1987 - Bloodless palace coup: Prime Minister Zine El Abidine Ben Ali has President Bourguiba declared mentally unfit to rule and takes power himself.
Ben Ali election win
1989 - Ben Ali wins presidential elections. He goes on to be re-elected four more times, the last time in 2009.
1999 - First multi-party presidential elections; Ben Ali wins a third term.
2000 April - Habib Bourguiba, the founding father of independent Tunisia, dies.
2002 April - 19 people - 11 of them German tourists - are killed in a bomb explosion at a synagogue in the resort of Djerba; Al-Qaeda claims responsibility.
2002 May - President Ben Ali wins a referendum on constitutional changes, paving the way for his fourth term.
2002 September - Jailed leader of Communist Workers' Party, Hamma Hammami, is freed on health grounds. He had been accused of being in an illegal organisation and of inciting rebellion.
2004 October - President Ben Ali wins a fourth term with 94% of the vote.
2005 July - Parliament introduces an upper house - the Chamber of Councillors - which is dominated by the ruling party.
2005 November - Tunisia hosts a UN conference on the global information society. Authorities deny that police have harassed journalists and other delegates.
2006 - October - Authorities launch a campaign against the Islamic headscarves worn by some women.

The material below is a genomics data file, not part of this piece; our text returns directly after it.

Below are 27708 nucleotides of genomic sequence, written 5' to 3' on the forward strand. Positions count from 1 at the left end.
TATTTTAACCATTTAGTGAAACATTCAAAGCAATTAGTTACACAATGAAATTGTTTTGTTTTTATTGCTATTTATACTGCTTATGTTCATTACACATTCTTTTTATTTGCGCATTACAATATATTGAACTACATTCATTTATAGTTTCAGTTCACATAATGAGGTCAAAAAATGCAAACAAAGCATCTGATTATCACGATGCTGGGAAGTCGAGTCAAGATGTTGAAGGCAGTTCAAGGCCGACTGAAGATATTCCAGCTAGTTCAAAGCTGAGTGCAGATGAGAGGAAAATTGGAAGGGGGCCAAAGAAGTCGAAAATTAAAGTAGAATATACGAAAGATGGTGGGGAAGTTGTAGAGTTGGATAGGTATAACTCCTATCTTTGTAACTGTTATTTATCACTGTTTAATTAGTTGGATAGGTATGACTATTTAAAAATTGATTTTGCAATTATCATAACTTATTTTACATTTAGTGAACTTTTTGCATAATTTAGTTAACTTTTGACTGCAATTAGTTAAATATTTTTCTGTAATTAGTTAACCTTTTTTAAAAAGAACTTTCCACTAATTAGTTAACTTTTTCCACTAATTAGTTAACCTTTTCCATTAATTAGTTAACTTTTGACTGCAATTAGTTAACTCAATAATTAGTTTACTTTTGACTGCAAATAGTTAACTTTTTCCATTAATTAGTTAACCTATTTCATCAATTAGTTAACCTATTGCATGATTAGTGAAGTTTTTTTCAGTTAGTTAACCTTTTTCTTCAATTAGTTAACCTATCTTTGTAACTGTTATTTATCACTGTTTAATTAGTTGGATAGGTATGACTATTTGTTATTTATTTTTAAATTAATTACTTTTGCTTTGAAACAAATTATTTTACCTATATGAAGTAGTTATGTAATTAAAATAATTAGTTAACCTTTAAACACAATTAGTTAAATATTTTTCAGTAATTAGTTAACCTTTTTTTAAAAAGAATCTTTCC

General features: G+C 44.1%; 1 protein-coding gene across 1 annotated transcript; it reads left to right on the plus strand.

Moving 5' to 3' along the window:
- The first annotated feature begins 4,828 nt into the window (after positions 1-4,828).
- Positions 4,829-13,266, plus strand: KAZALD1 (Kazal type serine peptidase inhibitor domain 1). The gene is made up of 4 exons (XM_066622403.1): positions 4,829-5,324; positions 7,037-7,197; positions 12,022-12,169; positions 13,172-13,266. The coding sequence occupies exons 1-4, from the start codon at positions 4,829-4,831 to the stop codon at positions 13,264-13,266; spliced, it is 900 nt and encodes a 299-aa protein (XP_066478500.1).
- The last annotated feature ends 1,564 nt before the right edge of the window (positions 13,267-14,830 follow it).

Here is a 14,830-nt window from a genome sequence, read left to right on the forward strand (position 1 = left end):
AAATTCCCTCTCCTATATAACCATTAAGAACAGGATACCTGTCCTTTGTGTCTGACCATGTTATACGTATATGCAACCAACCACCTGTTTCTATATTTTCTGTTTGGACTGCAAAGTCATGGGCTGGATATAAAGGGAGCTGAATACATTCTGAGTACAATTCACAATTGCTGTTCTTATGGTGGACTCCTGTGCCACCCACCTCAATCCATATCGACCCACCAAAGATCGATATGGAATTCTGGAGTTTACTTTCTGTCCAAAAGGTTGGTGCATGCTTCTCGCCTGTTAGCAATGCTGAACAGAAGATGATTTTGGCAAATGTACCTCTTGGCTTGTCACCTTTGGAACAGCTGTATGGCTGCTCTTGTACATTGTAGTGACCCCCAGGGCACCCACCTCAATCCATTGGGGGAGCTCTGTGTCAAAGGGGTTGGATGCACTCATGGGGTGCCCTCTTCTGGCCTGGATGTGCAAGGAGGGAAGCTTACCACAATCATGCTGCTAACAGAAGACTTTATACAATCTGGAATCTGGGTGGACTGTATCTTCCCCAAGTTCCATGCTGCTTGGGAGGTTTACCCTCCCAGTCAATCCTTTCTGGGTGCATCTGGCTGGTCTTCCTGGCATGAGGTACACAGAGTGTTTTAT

Tunisia moves to close its embassy in Qatar in protest at alleged bias by the Qatar-based al-Jazeera TV channel. The channel broadcast remarks by veteran Tunisian dissident Moncef Marzouki in which he called for peaceful resistance to the Tunisian government.
2006 December - The Progressive Democratic Party (PDP), the main opposition party, elects a woman as leader - a first for Tunisia. She is May Eljeribi.
2007 January - Islamist militants and security forces clash in Tunis. Twelve people are killed. Interior Minister Rafik Belhadj Kacem says the Salafist militants had come from Algeria.
2009 February - French court sentences German convert to Islam to 18 years over attack on Djerba synagogue in 2002. Walid Nouar, brother of suicide bomber, got 12 years for his part in al-Qaeda attack.
2009 July - Police charge nine men, including two air-force officers, with plotting to kill US servicemen during joint military exercises.
2009 October - President Ben Ali wins a fifth term in office.
2009 November - Taoufik Ben Brik, a journalist critical of the president, is jailed for assault. Rights groups say the case is politically motivated.
2010 July - Appeals court upholds prison sentence imposed on journalist Fahem Boukadous over his coverage of violent protests.
2010 December - Protests break out over unemployment and political restrictions, and spread nationwide.
2011 January - President Ben Ali goes into exile amid continuing protests.
Prime Minister Mohammed Ghannouchi announces an interim national unity government, only partly satisfying protesters.
2011 February - Prime minister Ghannouchi resigns, responding to demands by demonstrators calling for a clean break with the past.
2011 March - Date for election of a constitutional council set for 24 July.
Rally for Constitutional Democracy (RCD), the party of ousted President Ben Ali, is dissolved by court order.
2011 April - Libyan troops cross border into Tunisia during clashes with rebels.
Thousands of Tunisians flee by boat to the Italian island of Lampedusa.
2011 May - Curfew imposed amid fresh street protests.